[Twelve letters were added in June 2010. Additional letters are currently being edited]
These letters, which cover the years 1891-1897, are from Marion Edison Page to her brother, Thomas Edison, and her sister-in-law, Mina Miller Edison. Marion Wallace Edison (1829-1900) was the oldest of the seven children of Samuel Ogden Edison, Jr., and Nancy Elliott Edison. Born in Vienna, Ontario, she moved with her family to Milan, Ohio, and remained there for the rest of her life. She married Homer Page (1826-1897) on December 19, 1849. They had two children: Isobel W. (Belle) Page (1852-1917) and Henry Crass Page (1860-1862). Most of the letters are partially dated, bearing only a month and a day; the others are completely undated. An effort has been made to determine a complete date for each letter and to arrange them in chronological order. It is possible, however, that some letters are misdated and out of order.
Included are comments by Marion regarding the death of her brother, William Pitt Edison, in 1891, the declining health of Samuel Edison, and his death in February 1896. There are also references to the health problems of Marion and Homer. In addition, there are remarks regarding visits and planned visits with the Edison family and with Belle and her children, gifts from Thomas to Marion of cylinder phonographs and recordings, and Marion's gift to Mina of Thomas's baby cradle. Several letters contain comments about Marion's 1894 purchase of the home in Milan in which Thomas was born and her determination to keep it in the family. A persistent theme throughout the correspondence is Marion's complaint that her brother and father do not write or visit more often. Marion's dislike of Ellen Holihan Edison, the widow of her brother Pitt, is also evident in the letters.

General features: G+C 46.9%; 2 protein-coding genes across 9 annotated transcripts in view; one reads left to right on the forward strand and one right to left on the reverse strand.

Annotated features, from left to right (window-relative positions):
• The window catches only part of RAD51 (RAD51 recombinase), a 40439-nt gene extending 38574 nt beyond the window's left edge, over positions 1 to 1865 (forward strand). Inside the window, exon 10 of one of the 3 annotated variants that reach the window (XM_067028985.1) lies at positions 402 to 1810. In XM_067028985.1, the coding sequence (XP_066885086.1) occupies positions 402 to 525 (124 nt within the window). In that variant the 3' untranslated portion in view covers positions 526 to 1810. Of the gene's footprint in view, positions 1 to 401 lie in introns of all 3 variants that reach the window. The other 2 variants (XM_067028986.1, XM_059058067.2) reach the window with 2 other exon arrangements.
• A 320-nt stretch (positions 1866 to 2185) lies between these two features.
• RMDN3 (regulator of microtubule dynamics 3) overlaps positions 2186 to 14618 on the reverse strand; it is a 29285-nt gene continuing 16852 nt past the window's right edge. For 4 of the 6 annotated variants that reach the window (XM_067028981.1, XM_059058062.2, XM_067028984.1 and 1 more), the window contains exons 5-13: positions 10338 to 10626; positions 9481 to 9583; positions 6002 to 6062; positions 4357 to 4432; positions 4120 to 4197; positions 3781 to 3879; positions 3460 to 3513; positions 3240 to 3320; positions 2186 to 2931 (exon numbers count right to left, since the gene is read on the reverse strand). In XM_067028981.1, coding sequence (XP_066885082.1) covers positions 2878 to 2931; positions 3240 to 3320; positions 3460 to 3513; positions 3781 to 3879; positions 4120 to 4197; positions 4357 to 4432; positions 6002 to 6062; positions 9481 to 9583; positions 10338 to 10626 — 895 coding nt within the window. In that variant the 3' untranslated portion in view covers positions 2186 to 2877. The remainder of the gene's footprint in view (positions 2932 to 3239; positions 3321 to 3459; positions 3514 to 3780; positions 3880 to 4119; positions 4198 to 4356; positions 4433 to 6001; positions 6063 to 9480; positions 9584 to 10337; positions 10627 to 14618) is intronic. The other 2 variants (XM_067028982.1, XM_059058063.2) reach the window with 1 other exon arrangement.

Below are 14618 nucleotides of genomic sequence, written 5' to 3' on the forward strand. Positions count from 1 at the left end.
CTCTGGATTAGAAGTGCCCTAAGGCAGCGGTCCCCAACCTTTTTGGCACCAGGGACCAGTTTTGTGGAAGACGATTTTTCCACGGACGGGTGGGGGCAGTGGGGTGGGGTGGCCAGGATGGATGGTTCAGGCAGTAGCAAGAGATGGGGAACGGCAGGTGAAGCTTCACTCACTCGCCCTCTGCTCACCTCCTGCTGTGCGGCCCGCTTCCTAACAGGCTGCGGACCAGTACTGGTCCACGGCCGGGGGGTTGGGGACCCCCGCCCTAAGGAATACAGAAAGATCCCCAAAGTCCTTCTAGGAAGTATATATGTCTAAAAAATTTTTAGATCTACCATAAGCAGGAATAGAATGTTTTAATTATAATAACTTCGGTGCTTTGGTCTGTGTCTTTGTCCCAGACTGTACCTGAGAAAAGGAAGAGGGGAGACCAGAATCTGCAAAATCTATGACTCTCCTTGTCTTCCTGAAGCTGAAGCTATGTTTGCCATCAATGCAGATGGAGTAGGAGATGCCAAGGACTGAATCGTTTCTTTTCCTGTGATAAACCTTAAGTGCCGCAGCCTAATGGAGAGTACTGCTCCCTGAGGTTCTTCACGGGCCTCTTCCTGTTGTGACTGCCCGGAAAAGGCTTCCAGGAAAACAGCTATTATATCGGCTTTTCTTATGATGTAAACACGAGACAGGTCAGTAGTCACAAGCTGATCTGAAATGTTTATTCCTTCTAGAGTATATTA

The letters are from Books #17 and #29 on the Charles Edison Fund microfilm and from one box of correspondence not on the microfilm: "Mina's Relatives Letters." Click here for a list of all the correspondence books on the microfilm. Click here for a list of boxes containing correspondence not on the microfilm. Additional correspondence by Marion Edison Page and her daughter Isobel (Belle) Page Ristine can be found in the David E. E. Sloane Collection. Courtesy of the Charles Edison Fund.